Carl Zimmer in his excellent blog, The Loom:
Here, for your viewing pleasure, is a very important part of a very special flu virus. It may look like an ordinary protein, but in fact it’s been at the center of a blazing debate about whether our increasing power to experiment on life could lead to a disaster. Not that long ago, in fact, a national security advisory board didn’t even want you to see this. So feast your eyes.
For those who are new to this story let me start back at the beginning, in 1997.
In that year, a child in Hong Kong died of the flu. Doctors shipped a sample of his blood to virus experts in Europe, but they didn’t bother taking a look at it for months. When they did, they were startled to discover that it was unlike any flu they’d seen in a human being before.
Each year, several different flu strains circulate from person to person around the world. They’re known by the initials of the proteins that cover their surface–H3N2, for example, is one common strain. The H stands for haemagglutinin, a protein that latches to a host cell so that the virus can invade. The N stands for neuraminidase, which newly produced viruses then use to hack their way out of the cell.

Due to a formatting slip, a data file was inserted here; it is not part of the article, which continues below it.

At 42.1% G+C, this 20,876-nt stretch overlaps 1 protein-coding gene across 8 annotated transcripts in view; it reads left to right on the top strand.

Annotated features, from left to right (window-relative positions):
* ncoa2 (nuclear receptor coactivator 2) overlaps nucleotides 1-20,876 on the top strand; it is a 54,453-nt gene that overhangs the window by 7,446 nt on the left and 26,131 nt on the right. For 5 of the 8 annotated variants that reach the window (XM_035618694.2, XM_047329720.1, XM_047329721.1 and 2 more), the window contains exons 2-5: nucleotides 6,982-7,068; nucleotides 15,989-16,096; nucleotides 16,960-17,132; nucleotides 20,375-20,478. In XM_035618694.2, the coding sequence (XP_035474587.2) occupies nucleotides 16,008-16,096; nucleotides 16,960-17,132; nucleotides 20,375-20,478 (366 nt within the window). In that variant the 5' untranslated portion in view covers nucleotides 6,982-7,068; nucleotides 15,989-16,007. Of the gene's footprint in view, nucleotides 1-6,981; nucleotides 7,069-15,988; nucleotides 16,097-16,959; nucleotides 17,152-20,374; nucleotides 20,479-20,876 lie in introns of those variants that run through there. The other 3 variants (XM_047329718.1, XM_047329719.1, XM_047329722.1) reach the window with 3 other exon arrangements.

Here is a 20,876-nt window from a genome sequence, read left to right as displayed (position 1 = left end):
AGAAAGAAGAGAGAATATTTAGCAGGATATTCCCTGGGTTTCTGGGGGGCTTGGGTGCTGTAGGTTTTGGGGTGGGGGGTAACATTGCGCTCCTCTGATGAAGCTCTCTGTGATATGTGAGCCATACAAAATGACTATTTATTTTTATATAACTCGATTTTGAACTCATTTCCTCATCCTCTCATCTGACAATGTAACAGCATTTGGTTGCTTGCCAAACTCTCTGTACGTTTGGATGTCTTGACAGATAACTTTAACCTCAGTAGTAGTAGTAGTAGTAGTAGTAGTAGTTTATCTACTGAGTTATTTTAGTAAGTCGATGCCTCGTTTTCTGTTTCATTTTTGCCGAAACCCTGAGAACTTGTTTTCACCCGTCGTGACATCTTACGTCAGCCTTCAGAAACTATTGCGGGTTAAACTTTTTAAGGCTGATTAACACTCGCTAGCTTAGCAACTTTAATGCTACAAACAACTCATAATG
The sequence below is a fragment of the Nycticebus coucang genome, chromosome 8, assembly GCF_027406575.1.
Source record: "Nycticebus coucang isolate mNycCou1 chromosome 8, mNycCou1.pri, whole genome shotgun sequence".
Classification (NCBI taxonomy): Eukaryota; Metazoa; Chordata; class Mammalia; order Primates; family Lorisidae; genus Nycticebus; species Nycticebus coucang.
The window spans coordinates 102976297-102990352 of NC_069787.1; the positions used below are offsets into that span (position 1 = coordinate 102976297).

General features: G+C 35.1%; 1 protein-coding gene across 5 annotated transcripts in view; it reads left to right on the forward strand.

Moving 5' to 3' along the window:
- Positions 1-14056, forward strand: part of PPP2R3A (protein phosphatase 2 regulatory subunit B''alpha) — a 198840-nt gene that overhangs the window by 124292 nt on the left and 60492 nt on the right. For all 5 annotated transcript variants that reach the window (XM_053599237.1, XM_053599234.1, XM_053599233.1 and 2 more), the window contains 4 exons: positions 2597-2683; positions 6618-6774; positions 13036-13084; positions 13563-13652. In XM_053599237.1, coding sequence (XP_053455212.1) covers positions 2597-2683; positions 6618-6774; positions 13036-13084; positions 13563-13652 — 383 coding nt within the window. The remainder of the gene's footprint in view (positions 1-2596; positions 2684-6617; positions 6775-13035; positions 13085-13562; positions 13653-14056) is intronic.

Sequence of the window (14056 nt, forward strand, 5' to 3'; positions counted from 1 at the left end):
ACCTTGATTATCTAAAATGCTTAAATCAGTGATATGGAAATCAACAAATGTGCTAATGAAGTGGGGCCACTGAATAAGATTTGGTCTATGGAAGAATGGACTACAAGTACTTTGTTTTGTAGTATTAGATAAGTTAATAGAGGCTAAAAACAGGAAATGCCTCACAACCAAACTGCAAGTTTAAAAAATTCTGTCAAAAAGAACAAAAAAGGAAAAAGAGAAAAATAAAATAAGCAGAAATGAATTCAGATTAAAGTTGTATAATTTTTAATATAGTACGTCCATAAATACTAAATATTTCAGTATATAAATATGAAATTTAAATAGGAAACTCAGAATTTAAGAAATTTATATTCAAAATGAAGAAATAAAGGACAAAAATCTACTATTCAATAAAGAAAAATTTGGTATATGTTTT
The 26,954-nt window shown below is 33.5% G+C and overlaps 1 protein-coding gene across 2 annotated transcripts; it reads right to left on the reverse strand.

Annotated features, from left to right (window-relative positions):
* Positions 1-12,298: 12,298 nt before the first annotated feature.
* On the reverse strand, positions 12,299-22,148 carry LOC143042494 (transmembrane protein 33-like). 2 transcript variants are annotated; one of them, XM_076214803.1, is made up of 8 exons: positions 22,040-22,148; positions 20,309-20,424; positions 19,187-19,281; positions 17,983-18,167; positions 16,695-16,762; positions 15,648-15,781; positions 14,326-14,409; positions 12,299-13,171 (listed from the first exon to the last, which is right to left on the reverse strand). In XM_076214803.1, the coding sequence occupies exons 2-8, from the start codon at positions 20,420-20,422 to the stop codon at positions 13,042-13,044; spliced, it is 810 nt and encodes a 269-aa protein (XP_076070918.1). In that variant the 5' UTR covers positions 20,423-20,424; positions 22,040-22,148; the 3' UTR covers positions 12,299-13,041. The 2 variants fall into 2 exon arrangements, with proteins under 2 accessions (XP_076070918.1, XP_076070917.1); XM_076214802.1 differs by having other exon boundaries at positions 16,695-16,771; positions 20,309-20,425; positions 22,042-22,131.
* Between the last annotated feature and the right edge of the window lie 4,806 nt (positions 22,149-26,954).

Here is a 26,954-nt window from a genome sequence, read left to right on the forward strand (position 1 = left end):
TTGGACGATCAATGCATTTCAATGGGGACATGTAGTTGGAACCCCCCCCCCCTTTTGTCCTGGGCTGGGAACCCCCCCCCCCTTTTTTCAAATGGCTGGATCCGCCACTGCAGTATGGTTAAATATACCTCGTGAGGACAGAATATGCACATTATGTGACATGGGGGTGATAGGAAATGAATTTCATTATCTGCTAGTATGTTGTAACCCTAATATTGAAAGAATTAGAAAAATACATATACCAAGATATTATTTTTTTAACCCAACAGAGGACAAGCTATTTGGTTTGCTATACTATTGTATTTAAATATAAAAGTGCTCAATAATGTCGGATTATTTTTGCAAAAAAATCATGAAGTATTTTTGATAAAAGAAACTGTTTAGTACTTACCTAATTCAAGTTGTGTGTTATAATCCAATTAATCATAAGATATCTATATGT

Birds are the source of all our flu strains. Our feathered friends are hosts to a huge variety of H and N type viruses, which typically infect their guts and cause a mild infection. From time to time, bird flu viruses have crossed the species barrier and adapted to human hosts, infecting our airways and then spreading in air droplets. Since flu spreads so fast around the world, a fair amount of the planet’s population has had some exposure–and thus some immunity–to the flu strains in circulation today. But if a new bird flu should manage to make the leap, we could face a very grim situation–a situation that some scientists worry could rival the 1918 pandemic, which killed some 50 million people.